"The 'experts' can take a backseat. My 11 y/o's on social media and I'm fine with that."

Kylie Ladd.


Recently, my daughter’s primary school held a cyber-safety session aimed at grades three to six. The children were taken into the school hall and introduced to the visiting expert, a middle-aged woman who immediately asked those who used any form of social media to stand up while the rest remained seated on the floor.

My 11-year-old daughter, Cameron, dutifully did so – she has an Instagram account which she thoroughly enjoys, and occasionally also uses Kik to send messages.

I wasn’t there- no parent was- but when I heard what happened next I dearly wished I had been.

Cam and quite a few of her friends were told that what they were doing was wrong, that they were too young to have access to social media, and that their parents (and here I quote one of Cam’s classmates) “needed help with their parenting” because they must be doing a bad job.

Expert-lady should have been grateful I wasn’t there to hear that, because I would have blown my top.

I absolutely agree that it’s important to be teaching pre-teens cyber-safety skills, and I also agree that unrestricted, unmonitored access to social media is a bad idea for kids who aren’t that far past having learned to tie their shoelaces. What I don’t agree with, however, is that it should be banned altogether until the magic age of 13, when the keys to the kingdom (or Facebook at least) are handed over.

Cameron first expressed an interest in Instagram at the age of 10 and three-quarters after returning from a week at pony camp and having seen some of the girls there using it. She wanted to keep in touch with them for the next time she went on camp, she wanted to see the pictures they posted of their own horses and the trail rides.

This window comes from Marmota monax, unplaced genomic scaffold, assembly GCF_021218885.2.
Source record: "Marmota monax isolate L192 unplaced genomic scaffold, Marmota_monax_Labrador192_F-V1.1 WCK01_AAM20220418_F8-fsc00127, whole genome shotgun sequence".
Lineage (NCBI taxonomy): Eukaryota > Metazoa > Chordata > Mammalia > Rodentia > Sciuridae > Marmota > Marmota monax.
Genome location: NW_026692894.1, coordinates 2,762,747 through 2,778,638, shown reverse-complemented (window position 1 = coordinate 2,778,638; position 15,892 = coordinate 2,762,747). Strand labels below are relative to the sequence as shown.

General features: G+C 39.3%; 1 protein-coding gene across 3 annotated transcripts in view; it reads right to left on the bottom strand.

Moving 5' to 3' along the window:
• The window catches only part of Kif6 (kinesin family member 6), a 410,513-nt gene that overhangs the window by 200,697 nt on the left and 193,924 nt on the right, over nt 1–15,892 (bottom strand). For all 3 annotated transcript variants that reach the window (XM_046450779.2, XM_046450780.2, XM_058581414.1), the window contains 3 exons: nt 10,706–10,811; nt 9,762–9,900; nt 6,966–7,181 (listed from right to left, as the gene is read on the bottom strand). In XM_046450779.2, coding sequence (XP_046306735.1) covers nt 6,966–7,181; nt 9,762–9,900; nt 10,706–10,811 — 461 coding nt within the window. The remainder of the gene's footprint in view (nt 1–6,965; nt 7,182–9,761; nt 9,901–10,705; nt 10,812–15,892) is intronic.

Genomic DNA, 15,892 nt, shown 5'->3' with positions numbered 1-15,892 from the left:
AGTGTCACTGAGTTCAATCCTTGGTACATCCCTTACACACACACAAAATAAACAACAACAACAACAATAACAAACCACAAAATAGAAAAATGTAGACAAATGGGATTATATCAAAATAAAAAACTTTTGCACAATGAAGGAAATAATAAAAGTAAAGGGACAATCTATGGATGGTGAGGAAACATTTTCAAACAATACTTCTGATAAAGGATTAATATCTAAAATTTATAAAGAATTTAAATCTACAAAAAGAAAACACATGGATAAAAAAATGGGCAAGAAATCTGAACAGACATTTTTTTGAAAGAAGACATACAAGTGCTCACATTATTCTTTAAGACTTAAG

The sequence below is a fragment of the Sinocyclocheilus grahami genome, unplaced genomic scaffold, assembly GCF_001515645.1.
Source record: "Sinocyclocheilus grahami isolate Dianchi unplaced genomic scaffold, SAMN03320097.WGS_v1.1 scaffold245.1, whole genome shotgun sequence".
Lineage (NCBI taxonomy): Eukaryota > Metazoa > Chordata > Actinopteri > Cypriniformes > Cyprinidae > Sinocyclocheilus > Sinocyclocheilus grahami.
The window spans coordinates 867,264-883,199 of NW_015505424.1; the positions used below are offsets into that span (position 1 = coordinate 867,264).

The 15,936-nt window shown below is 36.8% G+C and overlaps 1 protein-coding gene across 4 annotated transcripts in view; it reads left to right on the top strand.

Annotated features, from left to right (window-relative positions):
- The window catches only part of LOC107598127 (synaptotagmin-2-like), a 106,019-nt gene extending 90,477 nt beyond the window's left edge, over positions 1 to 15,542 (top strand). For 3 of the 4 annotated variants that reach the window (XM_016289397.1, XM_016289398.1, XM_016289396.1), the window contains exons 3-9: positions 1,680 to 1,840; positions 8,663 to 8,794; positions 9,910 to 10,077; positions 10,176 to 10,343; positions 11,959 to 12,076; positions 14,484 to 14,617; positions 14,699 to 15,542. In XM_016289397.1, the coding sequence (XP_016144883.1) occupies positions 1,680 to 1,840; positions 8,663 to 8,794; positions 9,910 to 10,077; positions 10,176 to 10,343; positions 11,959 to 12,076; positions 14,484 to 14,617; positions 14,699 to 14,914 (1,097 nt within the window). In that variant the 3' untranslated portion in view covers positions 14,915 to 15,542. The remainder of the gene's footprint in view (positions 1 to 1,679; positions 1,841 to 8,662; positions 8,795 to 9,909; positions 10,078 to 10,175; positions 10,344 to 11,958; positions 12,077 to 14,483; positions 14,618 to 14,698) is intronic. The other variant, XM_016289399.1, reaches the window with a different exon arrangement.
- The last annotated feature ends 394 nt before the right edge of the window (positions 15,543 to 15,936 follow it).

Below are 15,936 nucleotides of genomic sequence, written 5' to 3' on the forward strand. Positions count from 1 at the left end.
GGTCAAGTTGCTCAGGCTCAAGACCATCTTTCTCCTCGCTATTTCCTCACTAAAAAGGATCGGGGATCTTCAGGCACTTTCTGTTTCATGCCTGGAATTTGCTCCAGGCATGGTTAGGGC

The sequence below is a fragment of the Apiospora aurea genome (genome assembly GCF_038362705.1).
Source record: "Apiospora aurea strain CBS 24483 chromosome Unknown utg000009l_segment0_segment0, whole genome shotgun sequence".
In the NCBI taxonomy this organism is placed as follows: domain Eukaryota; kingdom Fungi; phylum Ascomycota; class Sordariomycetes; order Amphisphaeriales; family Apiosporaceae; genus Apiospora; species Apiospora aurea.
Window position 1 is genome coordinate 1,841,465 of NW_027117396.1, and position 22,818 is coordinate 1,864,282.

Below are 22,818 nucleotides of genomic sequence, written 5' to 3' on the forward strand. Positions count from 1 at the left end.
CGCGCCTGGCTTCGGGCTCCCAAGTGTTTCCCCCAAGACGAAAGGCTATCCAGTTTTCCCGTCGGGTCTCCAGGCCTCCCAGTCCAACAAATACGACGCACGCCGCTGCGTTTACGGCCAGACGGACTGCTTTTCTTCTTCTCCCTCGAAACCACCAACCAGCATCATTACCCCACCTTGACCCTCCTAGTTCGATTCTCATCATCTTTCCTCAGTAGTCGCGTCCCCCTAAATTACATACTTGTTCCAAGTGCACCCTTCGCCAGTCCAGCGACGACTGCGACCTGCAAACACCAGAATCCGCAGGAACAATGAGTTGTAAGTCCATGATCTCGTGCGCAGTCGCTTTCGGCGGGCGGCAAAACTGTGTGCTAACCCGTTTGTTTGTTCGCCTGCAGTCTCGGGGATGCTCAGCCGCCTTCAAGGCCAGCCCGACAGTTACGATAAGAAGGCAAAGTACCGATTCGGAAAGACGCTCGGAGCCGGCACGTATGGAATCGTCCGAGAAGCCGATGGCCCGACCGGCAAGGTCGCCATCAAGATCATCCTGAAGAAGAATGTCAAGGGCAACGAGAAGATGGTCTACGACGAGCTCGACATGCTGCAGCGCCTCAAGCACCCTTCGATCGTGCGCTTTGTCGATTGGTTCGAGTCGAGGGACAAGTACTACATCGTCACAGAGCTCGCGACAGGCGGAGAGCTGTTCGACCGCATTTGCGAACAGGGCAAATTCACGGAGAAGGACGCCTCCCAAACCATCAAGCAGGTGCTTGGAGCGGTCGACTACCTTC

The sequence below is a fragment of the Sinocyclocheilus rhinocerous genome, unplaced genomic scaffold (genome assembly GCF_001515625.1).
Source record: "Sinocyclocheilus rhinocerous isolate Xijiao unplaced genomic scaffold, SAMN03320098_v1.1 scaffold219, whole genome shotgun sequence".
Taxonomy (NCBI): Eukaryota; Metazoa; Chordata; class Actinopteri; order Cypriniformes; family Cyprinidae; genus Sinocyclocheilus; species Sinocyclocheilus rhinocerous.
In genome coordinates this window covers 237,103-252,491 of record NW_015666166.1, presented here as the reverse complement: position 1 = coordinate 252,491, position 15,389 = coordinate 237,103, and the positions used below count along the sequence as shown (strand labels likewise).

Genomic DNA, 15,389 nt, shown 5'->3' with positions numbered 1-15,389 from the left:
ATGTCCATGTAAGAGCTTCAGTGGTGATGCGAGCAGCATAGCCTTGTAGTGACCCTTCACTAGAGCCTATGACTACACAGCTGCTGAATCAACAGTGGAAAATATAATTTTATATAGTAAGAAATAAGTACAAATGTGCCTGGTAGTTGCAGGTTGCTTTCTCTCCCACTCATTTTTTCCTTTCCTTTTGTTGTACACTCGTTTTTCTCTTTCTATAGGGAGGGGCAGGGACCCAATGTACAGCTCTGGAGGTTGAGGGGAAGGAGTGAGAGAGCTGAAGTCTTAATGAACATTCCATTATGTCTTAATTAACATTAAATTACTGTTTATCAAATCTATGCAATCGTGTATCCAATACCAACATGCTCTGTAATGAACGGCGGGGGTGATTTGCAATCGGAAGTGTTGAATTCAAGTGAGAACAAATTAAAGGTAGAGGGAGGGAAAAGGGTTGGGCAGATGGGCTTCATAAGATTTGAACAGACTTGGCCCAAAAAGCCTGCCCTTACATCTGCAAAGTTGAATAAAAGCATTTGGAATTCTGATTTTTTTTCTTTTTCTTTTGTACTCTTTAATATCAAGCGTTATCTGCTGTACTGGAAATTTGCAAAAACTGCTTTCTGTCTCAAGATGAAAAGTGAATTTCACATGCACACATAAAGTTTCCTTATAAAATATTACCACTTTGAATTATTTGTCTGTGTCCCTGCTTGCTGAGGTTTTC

Are your kids on social media?

I vacillated for a bit before I said ‘yes’. On the one hand, I did worry that she was too young- she was certainly well below the minimum age of 13 specified by Instagram- but on the other a part of me realised there was no escaping it forever. (I would like to point out at this point that she also asked me for a pony after that camp and I said ‘no’. I’m not a complete pushover.)

Strangely enough, what swayed me was my 13-year-old son’s Facebook account. At that time he’d been on Facebook for about three months, though my husband and I had imposed a few conditions before he signed up.

1. I had to have his password and could check his activity anytime.

2. He was only allowed to ‘friend’ people he actually knew and had met in the flesh, no posting anything that he would be ashamed for us to see.

The rules had worked well, but of course I couldn’t control what his own friends posted or what ended up in his stream. The thing that had struck me within my first few days of logging into his account was how few girls wore clothes. There, scattered liberally amongst the crude jokes and the YouTube clips, was photo after photo of his 13 year old female peers in tiny bikinis and low-cut or barely-there tops, all leaning provocatively towards the camera, most asking for ‘likes’.